Friday, 30 November 2012

Leveson and Disability, Ships Passing in the Night

We’re not imagining it, the Leveson report admits there really is an anti-disability agenda in the press. You just have to dig deep to find the admission!

The press coverage has inevitably focussed on the recommendations for press regulation, and the PM’s instant retreat from it into a lock-in with the hacks in the Last Chance Saloon (which the Press were told they were inhabiting after the last press inquiry in 1990 following the death of Princess Diana), but that forgets that Leveson took a huge amount of evidence, written as well as in person, and the report is not only his recommendations, but his analysis of that evidence and with it the way that the contemporary press behaves.

While it was phone hacking and the Millie Dowler and Maddie McCann cases that dominated the press coverage, evidence was submitted to the Inquiry about the way that disabled people have been systematically demonised by the press, but unfortunately Lord Leveson refused to call disability groups to give evidence, restricting them to written evidence.

Time and again as you skim through the huge (2000 pages) report you find a section where you think that Leveson is about to talk about disability, but then he shies away again and very little of substance is actually said. He actually raises it in a section in Volume II entitled ‘Harm’ and with the spiralling disability hate crime rates you think that surely here is where he will talk about disability, after all he’s going into detail in the section on the complete fabrication of anti-Muslim stories and the outing and ridiculing of Trans people unfortunate enough to draw media attention, but then he falters at the final hurdle and disability is reduced to ‘them too’. The value for disabled people here is his conclusion that groups as well as individuals need to be able to call on a press regulator to protect them, all too often the PCC has simply dismissed complaints about the most outrageous attacks on disabled people because no individuals are named, but it is still an opportunity missed.

Leveson finally hits his disability stride in the next section, reporting three media stories around ESA stats, one from the Mail, one from the Sun, one from the Express, and all three particularly egregious examples of their kind. Leveson concludes that the stories are clearly inaccurate, indeed that there is no reasonable way to draw the conclusions being trumpeted in headlines alleging “94% of incapacity benefits [sic] can work”. Leveson tacitly accepts the conclusion that there is a clear anti-disability agenda at work, which could actually be hugely valuable, because it is further official recognition, after that of the Select Committee on Work and Pensions, that there has been a concerted press campaign to demonise us. Disturbingly, even in this section the evidence from disability groups and from journalist Katharine Quarmby, author of the seminal ‘Scapegoat: Why We Are Failing Disabled People’ goes unreferenced, it is only the evidence from media accuracy group Full Fact, with additional reference to the concerns of the Select Committee on Work and Pensions, that features in Leveson’s analysis. It would seem the learned judge hasn’t come across Nothing For Us, Without Us.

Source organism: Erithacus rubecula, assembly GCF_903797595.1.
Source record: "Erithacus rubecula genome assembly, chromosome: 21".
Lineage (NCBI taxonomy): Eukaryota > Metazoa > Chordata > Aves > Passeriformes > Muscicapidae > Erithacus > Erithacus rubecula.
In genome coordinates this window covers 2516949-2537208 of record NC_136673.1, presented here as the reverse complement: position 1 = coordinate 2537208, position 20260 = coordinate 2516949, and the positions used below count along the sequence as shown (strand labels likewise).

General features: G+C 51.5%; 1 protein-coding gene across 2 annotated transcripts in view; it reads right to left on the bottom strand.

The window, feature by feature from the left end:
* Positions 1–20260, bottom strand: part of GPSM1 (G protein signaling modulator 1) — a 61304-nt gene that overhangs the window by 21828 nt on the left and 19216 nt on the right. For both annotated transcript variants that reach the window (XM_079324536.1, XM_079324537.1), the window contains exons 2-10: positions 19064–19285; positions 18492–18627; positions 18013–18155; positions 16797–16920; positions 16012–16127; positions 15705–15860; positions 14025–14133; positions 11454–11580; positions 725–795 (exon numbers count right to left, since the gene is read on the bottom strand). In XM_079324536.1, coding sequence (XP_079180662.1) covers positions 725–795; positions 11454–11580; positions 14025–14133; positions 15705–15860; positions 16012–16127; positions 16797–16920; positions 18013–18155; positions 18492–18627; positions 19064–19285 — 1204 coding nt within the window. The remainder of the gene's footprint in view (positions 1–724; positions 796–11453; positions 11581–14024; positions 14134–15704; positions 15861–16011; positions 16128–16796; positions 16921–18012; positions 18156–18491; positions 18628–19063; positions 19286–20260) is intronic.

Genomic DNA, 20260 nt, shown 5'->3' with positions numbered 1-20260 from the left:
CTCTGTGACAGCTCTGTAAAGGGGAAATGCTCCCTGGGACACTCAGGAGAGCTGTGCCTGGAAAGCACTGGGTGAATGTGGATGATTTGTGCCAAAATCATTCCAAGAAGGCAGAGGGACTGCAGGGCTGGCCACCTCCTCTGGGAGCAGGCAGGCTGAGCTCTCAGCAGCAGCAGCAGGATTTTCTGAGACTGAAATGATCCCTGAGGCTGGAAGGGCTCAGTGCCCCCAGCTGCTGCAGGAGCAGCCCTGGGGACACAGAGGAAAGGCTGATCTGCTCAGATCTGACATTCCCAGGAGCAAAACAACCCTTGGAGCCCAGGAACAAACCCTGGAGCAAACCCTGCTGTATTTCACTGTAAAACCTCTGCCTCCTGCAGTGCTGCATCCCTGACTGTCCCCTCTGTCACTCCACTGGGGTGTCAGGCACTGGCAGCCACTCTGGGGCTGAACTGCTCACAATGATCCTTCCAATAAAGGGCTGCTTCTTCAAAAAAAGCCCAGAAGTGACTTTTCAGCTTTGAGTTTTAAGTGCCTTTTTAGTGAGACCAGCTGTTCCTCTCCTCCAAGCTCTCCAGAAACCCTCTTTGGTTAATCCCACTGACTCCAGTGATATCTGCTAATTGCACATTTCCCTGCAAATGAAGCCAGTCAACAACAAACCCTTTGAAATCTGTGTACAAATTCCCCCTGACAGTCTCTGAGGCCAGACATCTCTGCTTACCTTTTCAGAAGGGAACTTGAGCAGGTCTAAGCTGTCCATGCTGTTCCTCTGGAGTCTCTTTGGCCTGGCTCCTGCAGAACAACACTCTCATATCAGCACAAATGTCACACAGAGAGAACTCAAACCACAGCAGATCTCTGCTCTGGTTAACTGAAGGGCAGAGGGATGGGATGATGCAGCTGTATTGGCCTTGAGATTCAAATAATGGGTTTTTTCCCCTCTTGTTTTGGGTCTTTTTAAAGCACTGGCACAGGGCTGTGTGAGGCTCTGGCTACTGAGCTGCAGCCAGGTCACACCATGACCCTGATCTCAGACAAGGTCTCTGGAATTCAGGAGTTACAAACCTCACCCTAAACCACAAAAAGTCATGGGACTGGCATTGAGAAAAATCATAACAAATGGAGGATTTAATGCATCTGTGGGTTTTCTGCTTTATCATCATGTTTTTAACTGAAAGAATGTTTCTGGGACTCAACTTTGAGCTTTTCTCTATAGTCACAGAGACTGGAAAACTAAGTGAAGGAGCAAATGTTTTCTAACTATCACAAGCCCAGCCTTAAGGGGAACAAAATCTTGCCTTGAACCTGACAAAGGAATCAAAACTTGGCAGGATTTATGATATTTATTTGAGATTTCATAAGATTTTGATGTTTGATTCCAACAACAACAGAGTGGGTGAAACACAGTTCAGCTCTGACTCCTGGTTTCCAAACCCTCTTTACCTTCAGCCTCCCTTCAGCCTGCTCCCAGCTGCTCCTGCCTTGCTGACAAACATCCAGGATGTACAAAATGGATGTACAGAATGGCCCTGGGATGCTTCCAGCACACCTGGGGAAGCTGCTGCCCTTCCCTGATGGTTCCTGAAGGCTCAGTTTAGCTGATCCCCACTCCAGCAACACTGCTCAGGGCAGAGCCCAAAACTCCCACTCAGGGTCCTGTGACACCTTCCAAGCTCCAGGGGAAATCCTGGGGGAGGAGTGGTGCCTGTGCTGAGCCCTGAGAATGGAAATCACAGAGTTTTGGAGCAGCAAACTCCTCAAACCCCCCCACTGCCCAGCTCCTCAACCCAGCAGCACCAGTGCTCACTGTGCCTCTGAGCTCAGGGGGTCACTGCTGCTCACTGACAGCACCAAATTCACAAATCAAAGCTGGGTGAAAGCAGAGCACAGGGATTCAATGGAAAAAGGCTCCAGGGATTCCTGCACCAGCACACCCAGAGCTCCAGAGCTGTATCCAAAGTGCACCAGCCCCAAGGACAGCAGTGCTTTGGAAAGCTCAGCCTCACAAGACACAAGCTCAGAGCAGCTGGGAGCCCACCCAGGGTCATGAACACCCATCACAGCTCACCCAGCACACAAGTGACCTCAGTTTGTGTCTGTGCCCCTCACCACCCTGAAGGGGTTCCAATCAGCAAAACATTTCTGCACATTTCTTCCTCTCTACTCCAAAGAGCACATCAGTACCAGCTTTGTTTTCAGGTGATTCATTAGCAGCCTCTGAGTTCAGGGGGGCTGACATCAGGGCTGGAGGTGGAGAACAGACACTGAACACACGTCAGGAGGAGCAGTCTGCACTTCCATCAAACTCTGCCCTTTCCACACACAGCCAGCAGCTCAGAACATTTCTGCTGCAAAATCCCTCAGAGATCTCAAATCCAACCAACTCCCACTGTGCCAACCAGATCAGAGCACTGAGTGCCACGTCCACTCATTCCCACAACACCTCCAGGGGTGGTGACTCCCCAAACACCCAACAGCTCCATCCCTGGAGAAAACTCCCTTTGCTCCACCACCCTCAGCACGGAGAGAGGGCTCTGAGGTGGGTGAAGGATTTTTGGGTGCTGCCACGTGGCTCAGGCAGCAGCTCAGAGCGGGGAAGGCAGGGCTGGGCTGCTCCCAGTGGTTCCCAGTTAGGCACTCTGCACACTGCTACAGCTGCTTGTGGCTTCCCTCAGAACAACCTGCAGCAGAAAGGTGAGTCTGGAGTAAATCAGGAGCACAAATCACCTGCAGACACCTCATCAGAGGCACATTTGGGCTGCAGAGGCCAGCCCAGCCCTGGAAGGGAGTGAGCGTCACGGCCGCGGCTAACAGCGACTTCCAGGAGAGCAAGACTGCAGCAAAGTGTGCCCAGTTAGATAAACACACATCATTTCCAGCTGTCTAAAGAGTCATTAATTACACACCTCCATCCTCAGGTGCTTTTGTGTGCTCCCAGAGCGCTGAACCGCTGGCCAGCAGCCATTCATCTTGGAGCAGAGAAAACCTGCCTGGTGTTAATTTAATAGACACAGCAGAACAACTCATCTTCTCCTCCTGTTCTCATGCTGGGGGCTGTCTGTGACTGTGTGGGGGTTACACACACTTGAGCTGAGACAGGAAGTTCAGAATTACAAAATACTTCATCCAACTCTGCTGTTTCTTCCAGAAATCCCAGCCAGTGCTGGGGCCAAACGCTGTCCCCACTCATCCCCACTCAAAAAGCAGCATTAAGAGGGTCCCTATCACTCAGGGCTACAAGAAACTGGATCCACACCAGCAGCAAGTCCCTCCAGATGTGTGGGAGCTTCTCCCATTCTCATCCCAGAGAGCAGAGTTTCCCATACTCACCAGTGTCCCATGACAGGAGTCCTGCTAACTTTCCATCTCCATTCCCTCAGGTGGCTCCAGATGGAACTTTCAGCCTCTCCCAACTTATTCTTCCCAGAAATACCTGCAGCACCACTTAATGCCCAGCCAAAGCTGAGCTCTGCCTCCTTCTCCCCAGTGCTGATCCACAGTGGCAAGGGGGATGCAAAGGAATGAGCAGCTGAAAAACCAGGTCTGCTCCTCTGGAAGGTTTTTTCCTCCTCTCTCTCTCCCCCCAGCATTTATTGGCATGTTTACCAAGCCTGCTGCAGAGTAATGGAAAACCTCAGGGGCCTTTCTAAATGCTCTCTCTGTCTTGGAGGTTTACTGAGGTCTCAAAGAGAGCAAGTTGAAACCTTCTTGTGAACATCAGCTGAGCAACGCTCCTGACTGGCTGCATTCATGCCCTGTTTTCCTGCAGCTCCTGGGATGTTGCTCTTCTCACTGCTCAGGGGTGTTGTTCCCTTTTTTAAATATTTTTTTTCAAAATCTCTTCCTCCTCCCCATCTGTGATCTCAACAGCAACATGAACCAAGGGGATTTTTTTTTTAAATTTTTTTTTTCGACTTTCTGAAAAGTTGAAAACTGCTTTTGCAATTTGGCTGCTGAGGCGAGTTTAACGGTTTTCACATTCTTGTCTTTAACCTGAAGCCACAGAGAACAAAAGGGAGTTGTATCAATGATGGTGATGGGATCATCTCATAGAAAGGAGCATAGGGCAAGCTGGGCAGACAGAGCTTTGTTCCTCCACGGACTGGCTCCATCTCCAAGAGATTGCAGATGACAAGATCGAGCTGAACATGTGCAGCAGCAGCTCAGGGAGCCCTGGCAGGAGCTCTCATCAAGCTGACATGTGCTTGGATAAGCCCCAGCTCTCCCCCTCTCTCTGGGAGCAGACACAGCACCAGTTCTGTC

A full half of Volume III is devoted to Data Protection, and with data on ‘vulnerable’ people drawing additional protection under the Data Protection Act, together with certain notorious cases such as Gordon Brown’s child, you would expect disability to crop up once or twice, sadly it seems not to occur even once. Volume IV does have one interesting revelation, that in 2005 the PCC lobbied against a European Directive that would have outlawed audio-visual content that incited hatred on the grounds of, amongst other things, disability, because that would ‘infringe on editorial prerogatives’ (even though audio-visual content is barely relevant to the PCC). It is quite frightening that the press regulator will go out and lobby in defence of an editor’s right to bigotry, but not to defend vulnerable minorities against it.

Volume IV does address our needs when Lord Leveson returns to the subject of discrimination against groups rather than individuals, arguing that there is no good reason why the press regulator should not address this, and impose sanctions and redress if that is required. This has been a substantial weakness of the existing press regulation and we shouldn’t underestimate how significant a change it could be, but we need it to be wrapped up in a press regulatory mechanism that does address incitement to hatred, and I think Leveson has shied away from that, in fact he acknowledges in a later section that harm of this kind is difficult to address through self-regulation (which is another reason to line up against Cameron’s refusal to legislate). Unfortunately that is the last reference to disability in the Report, though it had rapidly become clear that the Report was not going to instantly reverse the campaign of vilification that continues to be directed at us.

In her piece for Channel 4 News, Katharine Quarmby perhaps nails the true problem with Leveson and disability, talking about his refusal to call disability groups to give evidence before the Inquiry and saying he “displayed the nervousness around disability that so characterises the elite” and ultimately glossed over it rather than try to understand the politics that surround us. Unfortunately that means a deeper analysis of press demonisation of disabled people is now a discussion for the next inquiry into press ethics – it’s a pity we only have them once a generation....